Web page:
The big ruckman came back from an injury-ravaged season in 2009 to star at the start of the decade, having a career-best year which resulted in All Australian selection and a top-three finish in the best and fairest.

Had another strong season a year later, but was forced to miss six weeks after injuring his PCL. Jamar played just 23 games in 2012 and 2013 due to injury, but returned the year after to again assume the mantle as the club’s number one ruck. After being overtaken by Gawn in 2015, Jamar opted to retire following 82 games and 28 goals in the decade.

Interchange – Dom Tyson
A top-three draft selection from 2011, Tyson arrived via a trade after playing 13 games in his first two seasons with the GWS Giants. He had a superb start to his career in the red and blue, claiming a runner-up finish in the Keith Truscott trophy in 2014 while also polling an impressive 11 Brownlow Medal votes.

Tyson bounced back from an injury-interrupted 2015 to once again finish in the top five of the best and fairest. His output started to decline slightly as the decade came to a close, with Tyson traded oncee again after a disappointing finals campaign in 2018. He departed for North after 94 games and 40 goals.

Interchange – Angus Brayshaw
Another top-three draft selection, Brayshaw arrived in the 2014 draft, selected alongside Petracca.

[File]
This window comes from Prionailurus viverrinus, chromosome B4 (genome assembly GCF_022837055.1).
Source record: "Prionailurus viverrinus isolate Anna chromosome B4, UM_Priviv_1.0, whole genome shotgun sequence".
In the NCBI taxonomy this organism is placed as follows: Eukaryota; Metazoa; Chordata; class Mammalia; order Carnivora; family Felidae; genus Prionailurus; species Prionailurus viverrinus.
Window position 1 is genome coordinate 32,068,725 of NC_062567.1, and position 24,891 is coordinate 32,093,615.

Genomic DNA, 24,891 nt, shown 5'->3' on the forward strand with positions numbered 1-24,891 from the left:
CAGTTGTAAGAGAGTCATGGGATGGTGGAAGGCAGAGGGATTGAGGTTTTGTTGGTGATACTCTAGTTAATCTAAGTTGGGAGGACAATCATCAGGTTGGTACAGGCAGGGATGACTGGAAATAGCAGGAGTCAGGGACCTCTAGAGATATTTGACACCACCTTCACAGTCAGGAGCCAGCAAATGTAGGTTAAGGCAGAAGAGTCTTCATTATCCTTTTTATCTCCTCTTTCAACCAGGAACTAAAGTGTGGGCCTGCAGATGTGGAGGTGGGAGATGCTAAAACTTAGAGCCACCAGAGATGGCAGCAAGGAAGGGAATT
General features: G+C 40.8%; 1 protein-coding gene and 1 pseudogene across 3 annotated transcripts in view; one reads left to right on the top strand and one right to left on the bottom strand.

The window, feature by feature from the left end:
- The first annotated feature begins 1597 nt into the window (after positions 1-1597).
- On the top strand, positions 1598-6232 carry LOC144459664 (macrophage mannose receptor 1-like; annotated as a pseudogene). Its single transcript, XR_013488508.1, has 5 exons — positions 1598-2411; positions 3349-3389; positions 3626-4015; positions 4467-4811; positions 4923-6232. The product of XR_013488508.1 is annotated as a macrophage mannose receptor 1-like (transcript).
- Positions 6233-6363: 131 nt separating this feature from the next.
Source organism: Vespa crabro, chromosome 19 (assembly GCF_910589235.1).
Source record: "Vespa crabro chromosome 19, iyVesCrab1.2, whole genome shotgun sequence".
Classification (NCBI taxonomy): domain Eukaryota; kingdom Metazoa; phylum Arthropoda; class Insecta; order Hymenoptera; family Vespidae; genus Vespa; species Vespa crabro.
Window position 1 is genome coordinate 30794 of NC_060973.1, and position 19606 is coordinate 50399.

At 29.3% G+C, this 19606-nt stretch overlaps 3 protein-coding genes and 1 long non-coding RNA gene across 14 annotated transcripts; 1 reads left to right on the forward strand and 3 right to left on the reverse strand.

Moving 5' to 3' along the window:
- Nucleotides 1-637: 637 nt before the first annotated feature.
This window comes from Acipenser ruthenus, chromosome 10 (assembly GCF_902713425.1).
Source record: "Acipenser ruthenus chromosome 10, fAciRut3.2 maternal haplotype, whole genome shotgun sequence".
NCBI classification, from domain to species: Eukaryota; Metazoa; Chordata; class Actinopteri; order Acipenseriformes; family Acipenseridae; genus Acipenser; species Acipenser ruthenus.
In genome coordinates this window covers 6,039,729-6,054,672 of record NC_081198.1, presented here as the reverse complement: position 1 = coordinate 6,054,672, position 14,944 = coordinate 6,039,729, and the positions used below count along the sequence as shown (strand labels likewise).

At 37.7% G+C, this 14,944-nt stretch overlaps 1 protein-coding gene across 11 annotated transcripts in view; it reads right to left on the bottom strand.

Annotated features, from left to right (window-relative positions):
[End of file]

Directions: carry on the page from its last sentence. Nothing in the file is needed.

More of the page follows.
Angus Brayshaw

(Photo by Quinn Rooney/Getty Images)

While Petracca would miss the first year of senior football through injury, Brayshaw enjoyed an unimpeded debut, playing 21 games and claiming a top-five finish in the Rising Star award.

He suffered a spate of concussion issues in the ensuing two seasons, casting serious doubt on his future. Now donning a protective helmet, Brayshaw broke back into the side early in 2018, going on to put together an impressive season, surprising all with a third-place finish in the Brownlow Medal after polling 21 votes.

Advertisement
Advertisement

Brayshaw would play every game in 2019, but his output was well down on the year prior, finishing eighth in the club best and fairest and not polling a single Brownlow vote.

Are the Demons placed better or worse going into the new decade compared to ten years ago?
Much better, however, the mental demons (pardon the pun) continue to hinder this team.

After breaking a 12-year September drought in 2018, many tipped Melbourne to be a premiership contender in 2019, however, the abomination that followed has many questioning whether the Demons are on the right track, or whether their preliminary final appearance a couple of years ago was an anomaly.

The talent coursing through the list is definitely good enough to trouble the best teams in the competition, but it remains to be seen whether they can go all the way and break a premiership drought that is fast approaching 60 years.